Despite, or maybe, because of the good economic and earnings news during the week, the S&P 500 Index (SPX) declined another 0.24 percent to close 2663.42.
That leaves it down 0.38 percent so far this year but still up 11.01 percent from this time last year. The only thing that moved less than the stock market was the benchmark ten-year U.S. Treasury Note as its yield declined a whopping 1/100th of one percent to end the week yielding 2.952 percent.
The WSJ dollar index rose 1.01 percent for the week, leaving it down about 4 percent for one year and gold declined 0.61 percent to $1,316 while oil (WTI) continued its climb, rising 2.68 percent to $69.79. That puts the U.S. benchmark oil price up over 42 percent in a year, and it is showing at the gas pumps.
The headline news is that April’s first estimate for unemployment from the Labor Department came in at 3.9 percent, the lowest number since December 2000 while the economy added a net total of 164,000 jobs. That brings this year’s average monthly hiring count to 200,000. April’s job gains also break the all-time record for consecutive months of employment expansion at 91 months since October 2010. The overall economic expansion now has run for 107 months, becoming the second longest on record.
Unemployment dropping below 4 percent has only occurred three times before since WWII, and two of those three were during war-time with the military draft accounting for a large part of the low unemployment rate. The only other time was during the tech boom of the late 1990s and the year 2000. In all of those previous events inflations has taken off and had to be tamped down by the Federal Reserve raising rates, which ultimately led to recessions. This time around wages since this time last year have only risen 2.9 percent. That matches well with the 2 percent annual increase in the Personal Cost Expenditures (PCE) index announced by the Fed earlier in the week.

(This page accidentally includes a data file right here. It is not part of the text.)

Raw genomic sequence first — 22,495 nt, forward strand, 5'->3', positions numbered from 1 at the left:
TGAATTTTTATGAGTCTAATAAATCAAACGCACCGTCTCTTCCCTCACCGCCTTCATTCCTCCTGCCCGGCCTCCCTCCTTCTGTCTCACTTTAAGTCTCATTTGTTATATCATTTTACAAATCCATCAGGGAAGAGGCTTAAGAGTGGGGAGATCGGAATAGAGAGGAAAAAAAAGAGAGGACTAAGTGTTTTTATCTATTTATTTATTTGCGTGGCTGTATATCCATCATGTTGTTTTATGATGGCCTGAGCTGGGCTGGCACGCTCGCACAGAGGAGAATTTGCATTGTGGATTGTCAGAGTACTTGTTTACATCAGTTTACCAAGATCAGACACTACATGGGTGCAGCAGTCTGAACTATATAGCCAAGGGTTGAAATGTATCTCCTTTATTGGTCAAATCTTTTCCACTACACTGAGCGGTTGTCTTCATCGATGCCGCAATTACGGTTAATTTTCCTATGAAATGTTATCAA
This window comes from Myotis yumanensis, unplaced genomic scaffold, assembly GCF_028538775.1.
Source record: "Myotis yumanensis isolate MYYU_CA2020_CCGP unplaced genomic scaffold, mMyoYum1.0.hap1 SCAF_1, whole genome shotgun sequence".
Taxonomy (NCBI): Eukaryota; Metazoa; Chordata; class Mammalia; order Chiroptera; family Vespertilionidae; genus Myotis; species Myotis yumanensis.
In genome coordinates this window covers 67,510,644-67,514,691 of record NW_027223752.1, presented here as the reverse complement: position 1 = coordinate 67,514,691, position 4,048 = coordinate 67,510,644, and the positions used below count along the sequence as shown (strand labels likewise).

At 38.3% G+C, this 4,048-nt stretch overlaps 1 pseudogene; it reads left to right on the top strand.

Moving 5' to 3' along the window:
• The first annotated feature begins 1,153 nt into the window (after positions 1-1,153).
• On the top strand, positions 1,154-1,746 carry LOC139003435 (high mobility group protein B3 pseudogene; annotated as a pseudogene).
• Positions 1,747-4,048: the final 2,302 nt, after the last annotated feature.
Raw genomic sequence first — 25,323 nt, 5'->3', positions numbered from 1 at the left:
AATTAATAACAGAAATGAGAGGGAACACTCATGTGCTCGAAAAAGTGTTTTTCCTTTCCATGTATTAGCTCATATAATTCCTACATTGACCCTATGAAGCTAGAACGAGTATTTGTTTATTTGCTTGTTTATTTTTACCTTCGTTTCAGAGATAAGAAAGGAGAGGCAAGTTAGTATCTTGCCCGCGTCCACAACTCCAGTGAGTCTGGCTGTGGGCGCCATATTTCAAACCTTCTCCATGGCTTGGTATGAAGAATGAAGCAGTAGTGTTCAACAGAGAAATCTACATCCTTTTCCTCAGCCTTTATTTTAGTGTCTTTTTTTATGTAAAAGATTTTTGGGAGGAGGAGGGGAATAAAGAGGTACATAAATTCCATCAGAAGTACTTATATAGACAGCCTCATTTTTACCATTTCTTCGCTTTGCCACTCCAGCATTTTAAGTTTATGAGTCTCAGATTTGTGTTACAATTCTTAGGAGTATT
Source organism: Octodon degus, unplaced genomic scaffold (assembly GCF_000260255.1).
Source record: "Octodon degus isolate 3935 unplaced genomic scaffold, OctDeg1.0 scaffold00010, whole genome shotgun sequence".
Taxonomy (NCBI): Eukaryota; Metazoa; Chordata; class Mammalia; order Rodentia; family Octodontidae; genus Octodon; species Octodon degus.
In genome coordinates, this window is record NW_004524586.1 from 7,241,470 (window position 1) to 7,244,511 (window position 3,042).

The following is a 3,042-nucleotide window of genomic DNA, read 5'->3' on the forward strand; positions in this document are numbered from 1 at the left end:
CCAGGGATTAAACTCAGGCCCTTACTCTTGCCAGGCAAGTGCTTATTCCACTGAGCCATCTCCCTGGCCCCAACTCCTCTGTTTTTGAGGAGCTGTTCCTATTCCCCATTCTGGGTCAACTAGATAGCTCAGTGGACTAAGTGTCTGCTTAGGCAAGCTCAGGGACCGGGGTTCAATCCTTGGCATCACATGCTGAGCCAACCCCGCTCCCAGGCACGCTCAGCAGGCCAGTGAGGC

The single worrisome note in all this good economic news is that the labor force slightly contracted in April and that, in part, contributed to the drop in the unemployment rate. Still, our labor force has grown 1.3 percent in the last 12 months. Productivity did rise for the month and is up 1.1 percent from a year ago. Meanwhile, the number of job openings posted continue to grow considerably faster than the labor force, and there is anecdotal evidence that wages could soon be growing at a 4 percent annual rate. That could easily force the Fed into faster interest rate increases and set the stage for a recession around 2020.
The Institute for Supply Management (ISM) reported that its non-manufacturing index, which includes quite literally everything in business except manufacturing, fell from 59.9 back in January to 58.2 in April. Since any reading above 50 indicates expansion, it is still a positive report but indicates that the rate of growth in the economy is slowing. Respondents to the survey cited rising prices for raw materials and difficulty in finding qualified workers as the source of the slower rate of growth. They also reported that companies are holding off on expansion plans in light of the uncertainty surrounding the growing threat of a trade war. At the same time in a separate report, the ISM announced that the U.S. manufacturing index has declined from March’s 59.3 to 57.3 in April with surveyed businesses citing the same difficulties and concerns as the non-manufacturers.
With earnings reports largely in for the first quarter of 2018, it appears that corporate revenue has risen about 12.1 percent over the trailing year while corporate earnings (profits) were up about 25 percent. The sudden jump in profitability can be traced to a single item, the tax cuts instituted this year. The combined wisdom of stock market investors seems to have identified this issue as the SPX is up 11.01 percent and has largely ignored the sudden surge in profits as a one-time event that could vanish as quickly as it arrived.
Part of that investor caution is beginning to show in the agriculture industry where farmers and agribusinesses suddenly have found themselves with large surpluses as China has virtually halted orders for U.S. food while turning to Brazil and other large agriculture exporters for their new orders.